"Once I understood all that, I looked at things completely different. I took my hands off. I didn’t try to control them. I let them make decisions, make their own [expletive]-ups and I was there to try and help them through it."

When Garnett went down with injury in 2009, the Celtics scrapped, clawed, and battled their way to a 7th game against the Orlando Magic. Even without Garnett, they played in his likeness. Heart, passion, and unselfishness -- Garnett wasn't on the court playing, but his traits and leadership still shaped his team's effort. He brought his teammates to a new level, a higher level, and they were able to reach that level even when Garnett wore a suit and sat on the bench.

The Celtics have a lot of great players. I wouldn't argue otherwise. Without Garnett's contagious, undying passion, the Celtics would still be a great team. But Garnett is their emotional leader, and without his attitude they wouldn't experience so much success.

I remember a story from training camp in 2007, shortly after the Big Three had been assembled. The C's were running sprints, and Paul Pierce was dogging it. Most players would have ignored Pierce's lack of effort. He was the incumbent superstar, and the captain. I don't want to say Pierce had earned the right to half-heartedly sprint, but most teammates would respect him too much to say anything.

Not Garnett. If you dog sprints, you risk damaging Garnett's chances of winning a championship. And if you risk damaging Garnett's chances of winning a championship, it doesn't matter if you're Mahatma Gandhi or Martin Luther King -- you're going to receive an earful. Garnett chewed Pierce out, and the tone for a championship season -- the tone for the Big Three Era, really -- was set.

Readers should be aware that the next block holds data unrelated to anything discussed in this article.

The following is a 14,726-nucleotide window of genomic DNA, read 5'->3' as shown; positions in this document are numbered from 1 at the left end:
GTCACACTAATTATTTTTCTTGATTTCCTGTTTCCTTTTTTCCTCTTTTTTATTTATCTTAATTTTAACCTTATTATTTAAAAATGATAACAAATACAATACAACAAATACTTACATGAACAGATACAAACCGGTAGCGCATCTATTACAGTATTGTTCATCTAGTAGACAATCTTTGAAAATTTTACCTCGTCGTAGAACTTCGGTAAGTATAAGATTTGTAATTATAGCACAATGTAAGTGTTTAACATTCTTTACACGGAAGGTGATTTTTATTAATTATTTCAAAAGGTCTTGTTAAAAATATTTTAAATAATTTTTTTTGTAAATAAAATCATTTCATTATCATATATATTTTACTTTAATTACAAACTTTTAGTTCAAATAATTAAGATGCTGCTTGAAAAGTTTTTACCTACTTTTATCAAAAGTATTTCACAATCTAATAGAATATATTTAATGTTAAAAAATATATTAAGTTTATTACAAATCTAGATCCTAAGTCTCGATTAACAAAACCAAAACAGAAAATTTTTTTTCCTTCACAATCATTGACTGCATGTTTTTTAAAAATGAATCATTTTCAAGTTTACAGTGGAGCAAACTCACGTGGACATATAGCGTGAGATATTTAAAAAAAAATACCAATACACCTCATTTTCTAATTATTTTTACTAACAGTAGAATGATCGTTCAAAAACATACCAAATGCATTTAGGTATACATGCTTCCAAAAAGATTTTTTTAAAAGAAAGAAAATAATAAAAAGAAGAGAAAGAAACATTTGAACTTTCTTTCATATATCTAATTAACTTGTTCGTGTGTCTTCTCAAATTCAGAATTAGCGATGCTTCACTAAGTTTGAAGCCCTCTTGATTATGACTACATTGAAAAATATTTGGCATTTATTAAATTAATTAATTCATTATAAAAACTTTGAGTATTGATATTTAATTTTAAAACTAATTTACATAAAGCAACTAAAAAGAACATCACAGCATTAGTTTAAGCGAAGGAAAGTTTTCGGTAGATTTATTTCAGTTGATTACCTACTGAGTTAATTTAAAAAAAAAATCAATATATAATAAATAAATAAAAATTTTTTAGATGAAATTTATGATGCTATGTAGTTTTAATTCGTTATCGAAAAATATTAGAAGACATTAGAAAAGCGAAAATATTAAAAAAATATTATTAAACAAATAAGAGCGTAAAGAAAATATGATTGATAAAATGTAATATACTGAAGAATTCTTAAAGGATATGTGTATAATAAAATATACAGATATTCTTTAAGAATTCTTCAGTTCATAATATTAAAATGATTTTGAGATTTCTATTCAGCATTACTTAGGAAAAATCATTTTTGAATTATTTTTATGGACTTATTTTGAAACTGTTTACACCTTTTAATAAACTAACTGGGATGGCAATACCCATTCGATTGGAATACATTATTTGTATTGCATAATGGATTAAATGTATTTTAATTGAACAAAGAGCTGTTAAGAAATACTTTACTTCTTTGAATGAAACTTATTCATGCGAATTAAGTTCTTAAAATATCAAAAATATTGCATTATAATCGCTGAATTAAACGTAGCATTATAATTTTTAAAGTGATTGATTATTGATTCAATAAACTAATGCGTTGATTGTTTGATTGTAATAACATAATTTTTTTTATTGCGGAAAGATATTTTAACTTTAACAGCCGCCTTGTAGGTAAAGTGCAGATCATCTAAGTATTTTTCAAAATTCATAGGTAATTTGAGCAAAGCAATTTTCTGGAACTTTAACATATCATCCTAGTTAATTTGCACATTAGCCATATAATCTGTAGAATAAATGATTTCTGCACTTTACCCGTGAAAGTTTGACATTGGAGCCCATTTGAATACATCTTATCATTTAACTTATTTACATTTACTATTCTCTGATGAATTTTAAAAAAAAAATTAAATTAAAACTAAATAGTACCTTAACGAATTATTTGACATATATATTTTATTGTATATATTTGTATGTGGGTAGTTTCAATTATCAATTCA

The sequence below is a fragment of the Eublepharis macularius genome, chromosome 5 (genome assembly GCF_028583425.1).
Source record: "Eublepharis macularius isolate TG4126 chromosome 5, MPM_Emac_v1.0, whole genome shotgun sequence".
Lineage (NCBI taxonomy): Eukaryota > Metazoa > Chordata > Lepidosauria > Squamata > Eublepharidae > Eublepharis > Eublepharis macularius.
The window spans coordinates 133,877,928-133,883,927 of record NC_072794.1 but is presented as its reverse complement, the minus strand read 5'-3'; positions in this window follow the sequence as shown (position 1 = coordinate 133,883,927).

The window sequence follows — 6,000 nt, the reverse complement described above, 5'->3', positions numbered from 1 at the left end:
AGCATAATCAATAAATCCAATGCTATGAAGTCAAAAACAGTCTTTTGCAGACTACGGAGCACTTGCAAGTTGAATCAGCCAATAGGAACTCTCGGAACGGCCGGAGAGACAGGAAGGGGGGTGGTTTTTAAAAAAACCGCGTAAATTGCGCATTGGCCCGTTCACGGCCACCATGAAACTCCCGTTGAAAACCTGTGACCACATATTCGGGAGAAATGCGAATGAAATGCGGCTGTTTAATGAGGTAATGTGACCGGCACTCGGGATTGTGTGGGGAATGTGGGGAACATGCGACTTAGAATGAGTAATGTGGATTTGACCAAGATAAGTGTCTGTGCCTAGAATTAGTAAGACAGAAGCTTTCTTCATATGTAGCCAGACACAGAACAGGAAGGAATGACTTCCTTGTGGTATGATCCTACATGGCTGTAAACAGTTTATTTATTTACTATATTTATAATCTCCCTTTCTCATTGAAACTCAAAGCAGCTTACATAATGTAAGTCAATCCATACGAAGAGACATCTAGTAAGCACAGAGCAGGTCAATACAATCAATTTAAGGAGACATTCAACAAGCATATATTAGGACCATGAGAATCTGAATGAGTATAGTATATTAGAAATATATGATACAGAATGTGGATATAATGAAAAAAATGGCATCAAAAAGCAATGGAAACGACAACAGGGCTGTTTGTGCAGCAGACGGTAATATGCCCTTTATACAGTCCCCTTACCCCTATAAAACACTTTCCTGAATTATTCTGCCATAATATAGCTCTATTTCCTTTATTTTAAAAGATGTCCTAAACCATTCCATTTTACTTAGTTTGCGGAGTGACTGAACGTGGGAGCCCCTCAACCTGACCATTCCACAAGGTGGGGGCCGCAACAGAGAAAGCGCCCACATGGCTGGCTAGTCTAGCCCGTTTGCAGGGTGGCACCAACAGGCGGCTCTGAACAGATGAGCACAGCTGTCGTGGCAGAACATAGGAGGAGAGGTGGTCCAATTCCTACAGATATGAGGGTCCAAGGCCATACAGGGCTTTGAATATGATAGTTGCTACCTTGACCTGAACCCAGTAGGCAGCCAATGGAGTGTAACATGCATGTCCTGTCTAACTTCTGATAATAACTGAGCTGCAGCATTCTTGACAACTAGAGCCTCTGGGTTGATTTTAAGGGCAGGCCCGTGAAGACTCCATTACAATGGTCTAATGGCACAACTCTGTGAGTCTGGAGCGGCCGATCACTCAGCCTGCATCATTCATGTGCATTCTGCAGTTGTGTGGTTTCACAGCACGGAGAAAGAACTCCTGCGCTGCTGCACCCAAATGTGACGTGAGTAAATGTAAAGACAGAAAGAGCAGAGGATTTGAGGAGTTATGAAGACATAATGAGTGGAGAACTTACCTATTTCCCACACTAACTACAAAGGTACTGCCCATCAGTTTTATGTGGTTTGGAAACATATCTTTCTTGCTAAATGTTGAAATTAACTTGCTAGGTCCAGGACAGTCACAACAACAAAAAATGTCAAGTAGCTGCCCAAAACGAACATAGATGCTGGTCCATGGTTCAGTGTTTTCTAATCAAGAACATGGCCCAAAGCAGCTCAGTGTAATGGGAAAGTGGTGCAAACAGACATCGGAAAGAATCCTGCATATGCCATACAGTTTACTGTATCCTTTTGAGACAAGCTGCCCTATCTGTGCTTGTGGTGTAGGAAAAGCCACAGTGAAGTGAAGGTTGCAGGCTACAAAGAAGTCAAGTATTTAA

The Big Three Celtics have been outplayed at times, and they have lost two Game 7s. But in a few years, when Garnett, Pierce and Ray Allen have retired, when we look back at the Big Three Era, I suspect we'll remember one thing more than anything else: these Celtics teams played the game the right way. The respected basketball, and they played with 'Ubuntu' and 'Celtic Pride' at all times. They didn't always win championships, and they didn't always stay healthy, but these Celtics have always been a team I am proud to root for.

Their collective mentality all started with Kevin Garnett, who never cedes an inch, who will travel to any possible length to win games. He practices like he plays, like a maniac focused only on winning and improving, and it rubs off on other players. Avery Bradley sounds in awe of Garnett's work ethic, and looks up to The Ticket, and works harder simply because he finds himself in Garnett's presence every day. I imagine the rest of Boston's players are like Bradley, taking their cue from one of the most intense competitors ever to walk planet earth.

Kevin Garnett said this is the first time in a long time he's allowed himself to enjoy his teammates. His career is almost finished, and Garnett wants to enjoy his NBA career while it lasts.

But don't let Garnett's newfound enjoyment fool you. The goal is still an NBA championship, and Garnett will still travel to any lengths to win one. 

When he steps on the court, Kevin Garnett still has that look in his eyes, which reveals the passion in his heart, which reveals some glorious genetic defect, which brought us a basketball force who plays each game like a caged, rabid dog in heat. 

If they're smart, his teammates, and even his opponents, are taking notes.